Quickly checked the two sump pumps working overtime in my very damp basement as rivulets bubbled up from cracks in the granite foundation and cement floor. Definitely rivaling the white water scene in River Runs Through It as waters from the Mousam River a block away overflowed their banks and seeped through the neighborhood creating a pond behind my house.

What a mess. Me robeless in my long white nightgown hiked up to my knees, knotted at the waist, my LL Bean rubber duck shoes squishing noisily, my hair in a scrunchy, my flashlight at the ready. And Bailey was loving it. Racing around the backyard as February lightening flashed and boughs of pine fell into the pooling water. Barking at the Mallard family making themselves at home. She was in heaven. Wouldn't come in. My timid rescue dog bedazzled by the thrill. Yelling at the top of my voice above the din scaring myself but not her. Slicker be damned (it was in the front foyer) I raced down the back steps, grabbed her collar and yanked her up the porch steps into the house dripping wet. Both of us. Of course she wanted a treat. She got none.

Upstairs my century old windows rattled in their crumbling casements. The walls shook for hours. My bed, too. Oz at my door. 60 MPH gusts pounding us from the ocean currents five miles away. Petrified I popped two Tylenol PMs then another for good measure and pulled the covers over my head. I would either get smacked in the head by a falling walnut tree crashing through the roof and awaken in The Emerald City. Or not. Butterflies churned in my tummy next to a pit the size of Kansas born from unsettled plans and dwindling coffers. Where are those poppies anyway?

I awoke to a gorgeous almost-spring morning awash in sunlight. Mother Nature's fury dissolved. My muscles relaxed. Only a few fallen branches, a receding waterline in my back yard still boasting ducks swimming and splashing ... and a sopping wet basement. Not too bad. No vortex sucked the life out of me while I slumbered fitfully. My demons at bay. Safe. For now.

Cheers to those of you still with me. Or, tomorrow for those still without electricity. M&Ms all around!


  1. We had several acres of land and an old, not antique old, but rambling old home a few miles outside of Jeffersontown, KY where we lived for many years. I have a weather radio that sounds an obnoxious "deedle, deedle, deedle" whenever the National Weather Service broadcasts a watch or warning....thunderstorm or tornado. I am not the least bit afraid of storms of any type, in fact I love to go outside and watch the greys, blacks, blues, purples, pinks and puffy whites combine into beatiful "skyscapes" as they form into their angry manifestations of wind, rain, hail, thunder and lightning. God at his finest you might say, even knowing that damage will be wrought and lives will be affected. My wife and children are terrified of the "deedle, deedle, deedle" and the iminent threat it represents. I have a picture somewhere of my wife, all five kids, 2 black labs, an English Mastiff (175lbs), an English Pointer, 2 cats and a bird that never uttered a sound all huddled in a hallway (we were sans basement) defending themselves from the impending inclement weather with pillows and blankets. They are all staring at me with a look that said, "What the hell are you doing, get in here with us." I remember taking the picture and then going outside to take pictures of the sky, the straining trees and to watch the storm pass. The calm after the stom magical to me. I am glad that you, your faithful comapnion and your house survived unscathed and that those sump pumps kept on keeping on. What is a sump anyway?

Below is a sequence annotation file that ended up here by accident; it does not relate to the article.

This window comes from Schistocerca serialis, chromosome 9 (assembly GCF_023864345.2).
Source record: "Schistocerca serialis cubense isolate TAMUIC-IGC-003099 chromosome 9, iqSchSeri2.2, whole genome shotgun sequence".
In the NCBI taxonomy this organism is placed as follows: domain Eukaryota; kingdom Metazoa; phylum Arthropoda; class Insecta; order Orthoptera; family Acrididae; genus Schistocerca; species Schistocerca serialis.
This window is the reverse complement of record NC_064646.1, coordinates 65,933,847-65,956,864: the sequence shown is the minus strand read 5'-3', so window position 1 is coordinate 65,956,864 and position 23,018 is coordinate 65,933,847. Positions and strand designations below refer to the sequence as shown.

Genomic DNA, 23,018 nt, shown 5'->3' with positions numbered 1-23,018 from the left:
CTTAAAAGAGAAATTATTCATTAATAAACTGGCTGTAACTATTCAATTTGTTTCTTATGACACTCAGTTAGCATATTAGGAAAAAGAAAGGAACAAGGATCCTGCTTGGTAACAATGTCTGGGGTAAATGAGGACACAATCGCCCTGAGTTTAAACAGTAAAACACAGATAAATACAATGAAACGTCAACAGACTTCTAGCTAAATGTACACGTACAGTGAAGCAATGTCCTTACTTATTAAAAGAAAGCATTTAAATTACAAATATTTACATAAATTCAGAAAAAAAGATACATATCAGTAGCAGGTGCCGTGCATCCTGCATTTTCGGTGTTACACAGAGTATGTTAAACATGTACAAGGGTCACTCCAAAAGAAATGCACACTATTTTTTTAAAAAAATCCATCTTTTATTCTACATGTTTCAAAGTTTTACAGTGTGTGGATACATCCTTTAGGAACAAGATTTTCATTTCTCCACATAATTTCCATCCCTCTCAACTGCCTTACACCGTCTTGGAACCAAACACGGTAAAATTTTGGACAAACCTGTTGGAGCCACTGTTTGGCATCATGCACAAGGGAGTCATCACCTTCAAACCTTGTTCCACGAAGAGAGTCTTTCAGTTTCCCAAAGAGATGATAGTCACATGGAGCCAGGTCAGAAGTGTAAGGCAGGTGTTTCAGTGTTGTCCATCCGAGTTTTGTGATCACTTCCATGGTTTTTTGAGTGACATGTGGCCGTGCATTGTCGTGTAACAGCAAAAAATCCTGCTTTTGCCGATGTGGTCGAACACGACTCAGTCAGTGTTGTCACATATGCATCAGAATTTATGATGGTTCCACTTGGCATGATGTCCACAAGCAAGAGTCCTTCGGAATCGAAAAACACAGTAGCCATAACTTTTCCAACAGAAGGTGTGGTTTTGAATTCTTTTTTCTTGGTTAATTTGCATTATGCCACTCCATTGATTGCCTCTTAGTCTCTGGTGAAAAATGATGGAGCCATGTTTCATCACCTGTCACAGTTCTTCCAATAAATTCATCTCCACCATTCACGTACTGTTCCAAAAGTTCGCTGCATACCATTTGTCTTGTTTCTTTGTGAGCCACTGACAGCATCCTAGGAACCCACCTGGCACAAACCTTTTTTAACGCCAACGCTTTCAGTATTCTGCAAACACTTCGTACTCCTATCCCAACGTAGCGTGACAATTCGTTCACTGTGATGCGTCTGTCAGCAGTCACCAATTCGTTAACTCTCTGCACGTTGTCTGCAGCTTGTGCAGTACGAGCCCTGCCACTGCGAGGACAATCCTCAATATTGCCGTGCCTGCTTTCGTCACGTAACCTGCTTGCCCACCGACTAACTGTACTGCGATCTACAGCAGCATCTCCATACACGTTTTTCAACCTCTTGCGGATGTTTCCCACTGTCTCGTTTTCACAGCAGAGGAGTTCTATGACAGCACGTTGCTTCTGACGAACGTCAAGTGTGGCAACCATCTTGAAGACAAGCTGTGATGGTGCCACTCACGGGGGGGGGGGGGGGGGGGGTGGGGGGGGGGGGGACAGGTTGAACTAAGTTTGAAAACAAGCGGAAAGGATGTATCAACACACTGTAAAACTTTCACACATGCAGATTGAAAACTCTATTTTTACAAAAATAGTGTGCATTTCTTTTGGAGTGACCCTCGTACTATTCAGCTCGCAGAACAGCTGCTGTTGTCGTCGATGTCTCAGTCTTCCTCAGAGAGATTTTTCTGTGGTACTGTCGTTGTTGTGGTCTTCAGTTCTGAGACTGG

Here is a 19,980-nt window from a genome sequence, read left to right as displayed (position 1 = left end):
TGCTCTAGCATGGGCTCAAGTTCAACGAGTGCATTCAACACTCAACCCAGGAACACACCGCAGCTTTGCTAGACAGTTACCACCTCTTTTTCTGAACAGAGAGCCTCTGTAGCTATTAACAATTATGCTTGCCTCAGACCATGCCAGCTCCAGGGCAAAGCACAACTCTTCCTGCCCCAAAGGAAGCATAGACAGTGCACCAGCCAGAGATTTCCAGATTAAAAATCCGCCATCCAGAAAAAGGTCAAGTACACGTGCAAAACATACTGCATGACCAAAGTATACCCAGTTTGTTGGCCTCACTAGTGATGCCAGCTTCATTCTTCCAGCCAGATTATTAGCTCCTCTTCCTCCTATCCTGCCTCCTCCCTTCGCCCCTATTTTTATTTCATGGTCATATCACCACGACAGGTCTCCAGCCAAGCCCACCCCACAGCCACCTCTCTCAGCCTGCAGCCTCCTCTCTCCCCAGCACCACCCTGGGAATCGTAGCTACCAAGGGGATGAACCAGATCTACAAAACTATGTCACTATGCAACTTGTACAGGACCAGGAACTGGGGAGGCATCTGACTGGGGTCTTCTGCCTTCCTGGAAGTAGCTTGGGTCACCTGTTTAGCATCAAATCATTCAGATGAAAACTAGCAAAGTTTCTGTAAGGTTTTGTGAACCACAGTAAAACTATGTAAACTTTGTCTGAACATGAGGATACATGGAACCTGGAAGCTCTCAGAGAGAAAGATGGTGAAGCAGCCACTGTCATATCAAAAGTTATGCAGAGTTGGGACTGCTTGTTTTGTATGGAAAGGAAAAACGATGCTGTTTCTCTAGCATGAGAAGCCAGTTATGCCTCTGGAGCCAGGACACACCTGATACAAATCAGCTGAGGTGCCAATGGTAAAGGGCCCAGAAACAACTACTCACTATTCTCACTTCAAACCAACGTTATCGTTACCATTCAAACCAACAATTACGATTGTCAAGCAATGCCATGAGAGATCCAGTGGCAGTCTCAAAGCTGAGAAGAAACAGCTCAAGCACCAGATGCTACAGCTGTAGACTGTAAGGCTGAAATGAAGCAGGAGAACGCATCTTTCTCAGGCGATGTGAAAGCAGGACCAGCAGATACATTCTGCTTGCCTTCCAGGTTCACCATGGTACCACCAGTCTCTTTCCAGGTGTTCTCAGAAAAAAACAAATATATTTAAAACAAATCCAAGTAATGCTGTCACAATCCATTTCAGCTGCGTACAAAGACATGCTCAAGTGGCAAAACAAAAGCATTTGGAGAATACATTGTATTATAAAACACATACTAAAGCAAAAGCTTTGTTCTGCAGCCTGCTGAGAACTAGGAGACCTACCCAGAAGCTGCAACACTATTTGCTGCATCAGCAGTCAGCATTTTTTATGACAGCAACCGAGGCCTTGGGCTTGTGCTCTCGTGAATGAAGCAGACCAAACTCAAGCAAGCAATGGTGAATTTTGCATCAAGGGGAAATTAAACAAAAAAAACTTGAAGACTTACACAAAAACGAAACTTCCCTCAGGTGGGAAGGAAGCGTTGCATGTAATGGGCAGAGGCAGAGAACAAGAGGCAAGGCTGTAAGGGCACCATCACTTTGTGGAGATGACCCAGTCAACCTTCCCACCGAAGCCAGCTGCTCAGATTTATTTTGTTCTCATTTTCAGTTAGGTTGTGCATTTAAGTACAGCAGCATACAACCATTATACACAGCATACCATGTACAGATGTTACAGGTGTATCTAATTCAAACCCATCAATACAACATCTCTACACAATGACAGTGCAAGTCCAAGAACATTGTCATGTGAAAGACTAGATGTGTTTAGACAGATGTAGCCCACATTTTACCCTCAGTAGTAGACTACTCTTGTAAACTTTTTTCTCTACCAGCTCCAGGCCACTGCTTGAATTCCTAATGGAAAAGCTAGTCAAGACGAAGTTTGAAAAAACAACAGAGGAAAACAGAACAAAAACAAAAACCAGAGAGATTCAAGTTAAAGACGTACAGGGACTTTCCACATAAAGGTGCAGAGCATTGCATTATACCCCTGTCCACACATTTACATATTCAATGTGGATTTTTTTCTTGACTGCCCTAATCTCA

2. LOL ... A sump is a low space that collects any often-undesirable liquids such as water or chemicals. That would be my basement. Really need a 3rd one as the floor is cracked, uneven and multi-leveled.

  3. More on this later! But alternatively in medieval cosmology, the sump was the center of the cosmos, where the dregs and filth descended, with the celestial sphere far exalted above the world of fallen man. Again, my basement more than qualifies!